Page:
Nardacci noted that in his six years of certifying patients for the program, he never received any indication that the Health Department had concerns about the way he was performing certifications.
Livingston said the board first turned its attention to Nardacci after a security guard, who claimed Nardacci owed him money, reported that Nardacci had discharged a firearm at his place of business.
Nardacci said he did fire blanks from a shotgun into the ground one time, when a former girlfriend’s stepfather came to his office and behaved aggressively. Nardacci had hired the guard to provide security after the incident, according to the court file.
Livingston also noted that one of the state’s main witnesses against Nardacci, Dr. Steven Rosenberg, is also one of Nardacci’s biggest competitors in certifying patients for medical marijuana and was recently hired as the medical director of the Medical Cannabis Program.
Rosenberg, who estimates he’s certified about 2,500 patients himself, said Tuesday he doesn’t feel he had a conflict of interest in testifying in the case.
“I never considered him to be a competitor,” Rosenberg said, adding that Nardacci sometimes even referred patients to Rosenberg because patients who seek certification based on a diagnosis of chronic pain need two signatures on their forms.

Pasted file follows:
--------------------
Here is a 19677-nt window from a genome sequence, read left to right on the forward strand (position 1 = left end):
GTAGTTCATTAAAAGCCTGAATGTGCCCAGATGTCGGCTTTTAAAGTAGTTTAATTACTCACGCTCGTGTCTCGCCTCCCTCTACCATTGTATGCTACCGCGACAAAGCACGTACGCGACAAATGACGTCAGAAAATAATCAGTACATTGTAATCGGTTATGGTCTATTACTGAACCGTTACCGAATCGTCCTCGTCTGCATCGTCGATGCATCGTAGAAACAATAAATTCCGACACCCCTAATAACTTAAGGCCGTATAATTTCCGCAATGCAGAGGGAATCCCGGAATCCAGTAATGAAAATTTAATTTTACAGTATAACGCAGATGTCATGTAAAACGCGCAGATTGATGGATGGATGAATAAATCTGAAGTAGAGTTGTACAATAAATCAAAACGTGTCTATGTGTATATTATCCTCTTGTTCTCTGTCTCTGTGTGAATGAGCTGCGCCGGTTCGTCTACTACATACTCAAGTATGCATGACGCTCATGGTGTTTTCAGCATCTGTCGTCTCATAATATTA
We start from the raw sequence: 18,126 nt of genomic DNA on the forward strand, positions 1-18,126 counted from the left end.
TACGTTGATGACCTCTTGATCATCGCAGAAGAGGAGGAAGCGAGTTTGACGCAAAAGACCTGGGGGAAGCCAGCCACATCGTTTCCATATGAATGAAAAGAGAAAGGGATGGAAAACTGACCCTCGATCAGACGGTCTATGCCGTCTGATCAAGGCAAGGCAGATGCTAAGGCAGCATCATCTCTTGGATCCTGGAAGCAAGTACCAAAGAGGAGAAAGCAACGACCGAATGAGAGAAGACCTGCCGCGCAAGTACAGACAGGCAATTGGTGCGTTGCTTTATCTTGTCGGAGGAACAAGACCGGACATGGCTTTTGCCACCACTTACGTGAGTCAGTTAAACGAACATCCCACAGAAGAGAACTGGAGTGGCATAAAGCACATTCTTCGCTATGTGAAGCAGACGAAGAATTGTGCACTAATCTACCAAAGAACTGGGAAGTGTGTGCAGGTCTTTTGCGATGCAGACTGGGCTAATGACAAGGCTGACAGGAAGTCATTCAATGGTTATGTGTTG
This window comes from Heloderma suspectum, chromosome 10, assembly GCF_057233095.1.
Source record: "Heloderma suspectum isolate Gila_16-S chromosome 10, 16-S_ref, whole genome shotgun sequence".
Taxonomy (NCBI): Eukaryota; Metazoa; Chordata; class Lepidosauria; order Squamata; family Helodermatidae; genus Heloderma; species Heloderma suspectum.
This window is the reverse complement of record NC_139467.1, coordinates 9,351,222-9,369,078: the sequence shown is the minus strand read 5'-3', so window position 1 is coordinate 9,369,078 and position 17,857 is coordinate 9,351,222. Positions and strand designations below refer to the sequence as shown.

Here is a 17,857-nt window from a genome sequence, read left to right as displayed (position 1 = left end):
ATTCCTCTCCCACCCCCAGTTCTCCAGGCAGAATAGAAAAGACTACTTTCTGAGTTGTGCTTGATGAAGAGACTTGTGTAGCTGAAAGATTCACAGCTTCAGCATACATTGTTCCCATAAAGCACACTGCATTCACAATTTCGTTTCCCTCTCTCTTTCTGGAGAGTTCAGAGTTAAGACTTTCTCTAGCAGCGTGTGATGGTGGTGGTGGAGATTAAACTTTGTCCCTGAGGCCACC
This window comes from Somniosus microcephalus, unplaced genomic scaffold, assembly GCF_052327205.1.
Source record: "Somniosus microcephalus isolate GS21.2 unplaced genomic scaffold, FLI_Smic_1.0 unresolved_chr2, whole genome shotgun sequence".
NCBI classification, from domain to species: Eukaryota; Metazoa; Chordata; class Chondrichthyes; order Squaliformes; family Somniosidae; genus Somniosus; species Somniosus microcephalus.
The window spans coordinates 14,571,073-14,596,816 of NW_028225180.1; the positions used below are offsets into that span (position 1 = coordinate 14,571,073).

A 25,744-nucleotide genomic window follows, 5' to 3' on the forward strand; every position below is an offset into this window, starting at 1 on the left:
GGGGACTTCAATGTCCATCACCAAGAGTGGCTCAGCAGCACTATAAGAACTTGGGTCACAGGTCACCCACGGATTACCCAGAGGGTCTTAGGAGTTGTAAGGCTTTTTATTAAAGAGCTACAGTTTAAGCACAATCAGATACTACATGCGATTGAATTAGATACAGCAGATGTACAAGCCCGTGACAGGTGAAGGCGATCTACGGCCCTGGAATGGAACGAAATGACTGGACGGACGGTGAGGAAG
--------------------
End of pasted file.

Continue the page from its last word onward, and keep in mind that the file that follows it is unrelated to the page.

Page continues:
With regards to the DEA probe, Nardacci admits his office was inspected and that he was ordered to correct some paperwork deficiencies. But he said the incident took place 10 years ago and seemed more like a routine inspection of his office than an investigation, which is why he didn’t list it on the form for a medical license renewal.
Some of the allegations against Nardacci center on the issue of whether his judgment was clouded by his own use of medical marijuana.
At the request of the Medical Board, Nardacci underwent a neuropsychological evaluation. The examination concluded Nardacci had some memory, attention and concentration scores that “were lower than what would generally be expected for a physician,” and that he might have tried to “fake good” to “make himself look better than he actually might have been.”
However, the neuropsychologist who conducted the evaluation wrote in his report that Nardacci was not affected “to the degree that would preclude (him) from continuing to practice medicine.”
According to the hearing officer’s report, Rosenberg stated that after reviewing a portion of Nardacci’s records, he believed the records reflected “errors in judgment by (Nardacci) and do not show an understanding of basic medicine or how portions of the medical records relate to the certification of patients for to the Medical Cannabis Program.”
However, the report also notes, “Based on the records he reviewed, Dr. Rosenberg did not see any demonstration of actual harm to a patient as a consequence of the patient’s certification for the use of medical cannabis.”
The board has suspended Nardacci’s license and ordered that he successfully complete a competency evaluation at the Center for Personalized Education for Physicians, or a comparable program approved by the board, before he can petition to have his license reinstated at the discretion of the board.
The board’s order does say he can obtain a limited license, which would allow him to practice under a supervising physician.
Nardacci also has been ordered to pay the Medical Board’s legal fees in the case, which total $9,772.